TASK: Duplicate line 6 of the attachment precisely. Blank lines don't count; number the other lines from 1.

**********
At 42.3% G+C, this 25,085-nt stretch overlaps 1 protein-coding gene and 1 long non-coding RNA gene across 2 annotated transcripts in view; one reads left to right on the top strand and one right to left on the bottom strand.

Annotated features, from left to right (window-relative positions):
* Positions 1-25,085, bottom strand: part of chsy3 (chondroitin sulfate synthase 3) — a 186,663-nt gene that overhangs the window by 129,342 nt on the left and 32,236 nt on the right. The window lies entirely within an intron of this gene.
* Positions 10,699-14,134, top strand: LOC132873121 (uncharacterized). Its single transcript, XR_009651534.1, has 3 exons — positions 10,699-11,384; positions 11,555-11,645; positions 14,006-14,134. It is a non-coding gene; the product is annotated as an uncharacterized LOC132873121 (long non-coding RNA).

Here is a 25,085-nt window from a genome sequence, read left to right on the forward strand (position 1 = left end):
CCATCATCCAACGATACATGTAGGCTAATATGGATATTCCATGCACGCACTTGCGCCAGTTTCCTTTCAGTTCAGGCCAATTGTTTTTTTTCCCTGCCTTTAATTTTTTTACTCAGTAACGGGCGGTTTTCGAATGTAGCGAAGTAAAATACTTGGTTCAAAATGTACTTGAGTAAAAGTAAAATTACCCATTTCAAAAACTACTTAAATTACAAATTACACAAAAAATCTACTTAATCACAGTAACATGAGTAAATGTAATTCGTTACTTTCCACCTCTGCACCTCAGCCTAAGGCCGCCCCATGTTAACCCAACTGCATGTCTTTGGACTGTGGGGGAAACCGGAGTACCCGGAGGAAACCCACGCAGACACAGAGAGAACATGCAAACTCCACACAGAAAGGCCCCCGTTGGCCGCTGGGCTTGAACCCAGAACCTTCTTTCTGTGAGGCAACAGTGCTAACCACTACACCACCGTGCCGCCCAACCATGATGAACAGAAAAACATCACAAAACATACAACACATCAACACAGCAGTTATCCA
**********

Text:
CCATCATCCAACGATACATGTAGGCTAATATGGATATTCCATGCACGCACTTGCGCCAGTTTCCTTTCAGTTCAGGCCAATTGTTTTTTTTCCCTGCCTTTAATTTTTTTACTCAGTAACGGGCGGTTTTCGAATGTAGCGAAGTAAAATACTTGGTTCAAAATGTACTTGAGTAAAAGTAAAATTACCCATTTCAAAAACTACTTAAATTACAAATTACACAAAAAATCTACTTAATCACAGTAACATGAGTAAATGTAATTCGTTACTTTCCACCTCTGCACCTCAGCCTAAGGCCGCCCCATGTTAACCCAACTGCATGTCTTTGGACTGTGGGGGAAACCGGAGTACCCGGAGGAAACCCACGCAGACACAGAGAGAACATGCAAACTCCACACAGAAAGGCCCCCGTTGGCCGCTGGGCTTGAACCCAGAACCTTCTTTCTGTGAGGCAACAGTGCTAACCACTACACCACCGTGCCGCCCAACCATGATGAACAGAAAAACATCACAAAACATACAACACATCAACACAGCAGTTATCCA